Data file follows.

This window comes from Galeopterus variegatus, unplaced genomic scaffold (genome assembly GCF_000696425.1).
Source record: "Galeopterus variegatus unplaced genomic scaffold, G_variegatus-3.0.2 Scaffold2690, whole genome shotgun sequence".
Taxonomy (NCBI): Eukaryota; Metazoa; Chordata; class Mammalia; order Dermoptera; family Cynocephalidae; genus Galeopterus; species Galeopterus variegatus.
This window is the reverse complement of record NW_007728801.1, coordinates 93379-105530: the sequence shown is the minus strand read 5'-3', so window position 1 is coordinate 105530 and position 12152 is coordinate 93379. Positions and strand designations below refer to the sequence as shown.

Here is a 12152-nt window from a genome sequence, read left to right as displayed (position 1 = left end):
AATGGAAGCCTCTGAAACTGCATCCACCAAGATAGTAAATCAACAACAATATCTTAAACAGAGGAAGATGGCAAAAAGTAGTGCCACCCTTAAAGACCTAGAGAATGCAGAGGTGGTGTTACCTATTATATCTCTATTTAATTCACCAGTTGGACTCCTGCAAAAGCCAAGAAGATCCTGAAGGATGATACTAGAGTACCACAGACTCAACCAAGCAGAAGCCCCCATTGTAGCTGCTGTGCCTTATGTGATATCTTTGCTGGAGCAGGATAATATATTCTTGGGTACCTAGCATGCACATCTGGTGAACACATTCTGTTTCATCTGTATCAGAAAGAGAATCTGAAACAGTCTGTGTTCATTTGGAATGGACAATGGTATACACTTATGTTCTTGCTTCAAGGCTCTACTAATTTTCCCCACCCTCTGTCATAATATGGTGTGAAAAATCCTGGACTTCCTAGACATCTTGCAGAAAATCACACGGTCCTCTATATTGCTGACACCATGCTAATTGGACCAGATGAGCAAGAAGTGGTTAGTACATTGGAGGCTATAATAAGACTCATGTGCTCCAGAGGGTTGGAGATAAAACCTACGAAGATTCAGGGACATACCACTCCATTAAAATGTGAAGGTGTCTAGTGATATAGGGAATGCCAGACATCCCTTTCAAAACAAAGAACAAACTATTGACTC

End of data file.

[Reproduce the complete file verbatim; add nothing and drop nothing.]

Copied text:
This window comes from Galeopterus variegatus, unplaced genomic scaffold (genome assembly GCF_000696425.1).
Source record: "Galeopterus variegatus unplaced genomic scaffold, G_variegatus-3.0.2 Scaffold2690, whole genome shotgun sequence".
Taxonomy (NCBI): Eukaryota; Metazoa; Chordata; class Mammalia; order Dermoptera; family Cynocephalidae; genus Galeopterus; species Galeopterus variegatus.
This window is the reverse complement of record NW_007728801.1, coordinates 93379-105530: the sequence shown is the minus strand read 5'-3', so window position 1 is coordinate 105530 and position 12152 is coordinate 93379. Positions and strand designations below refer to the sequence as shown.

Here is a 12152-nt window from a genome sequence, read left to right as displayed (position 1 = left end):
AATGGAAGCCTCTGAAACTGCATCCACCAAGATAGTAAATCAACAACAATATCTTAAACAGAGGAAGATGGCAAAAAGTAGTGCCACCCTTAAAGACCTAGAGAATGCAGAGGTGGTGTTACCTATTATATCTCTATTTAATTCACCAGTTGGACTCCTGCAAAAGCCAAGAAGATCCTGAAGGATGATACTAGAGTACCACAGACTCAACCAAGCAGAAGCCCCCATTGTAGCTGCTGTGCCTTATGTGATATCTTTGCTGGAGCAGGATAATATATTCTTGGGTACCTAGCATGCACATCTGGTGAACACATTCTGTTTCATCTGTATCAGAAAGAGAATCTGAAACAGTCTGTGTTCATTTGGAATGGACAATGGTATACACTTATGTTCTTGCTTCAAGGCTCTACTAATTTTCCCCACCCTCTGTCATAATATGGTGTGAAAAATCCTGGACTTCCTAGACATCTTGCAGAAAATCACACGGTCCTCTATATTGCTGACACCATGCTAATTGGACCAGATGAGCAAGAAGTGGTTAGTACATTGGAGGCTATAATAAGACTCATGTGCTCCAGAGGGTTGGAGATAAAACCTACGAAGATTCAGGGACATACCACTCCATTAAAATGTGAAGGTGTCTAGTGATATAGGGAATGCCAGACATCCCTTTCAAAACAAAGAACAAACTATTGACTC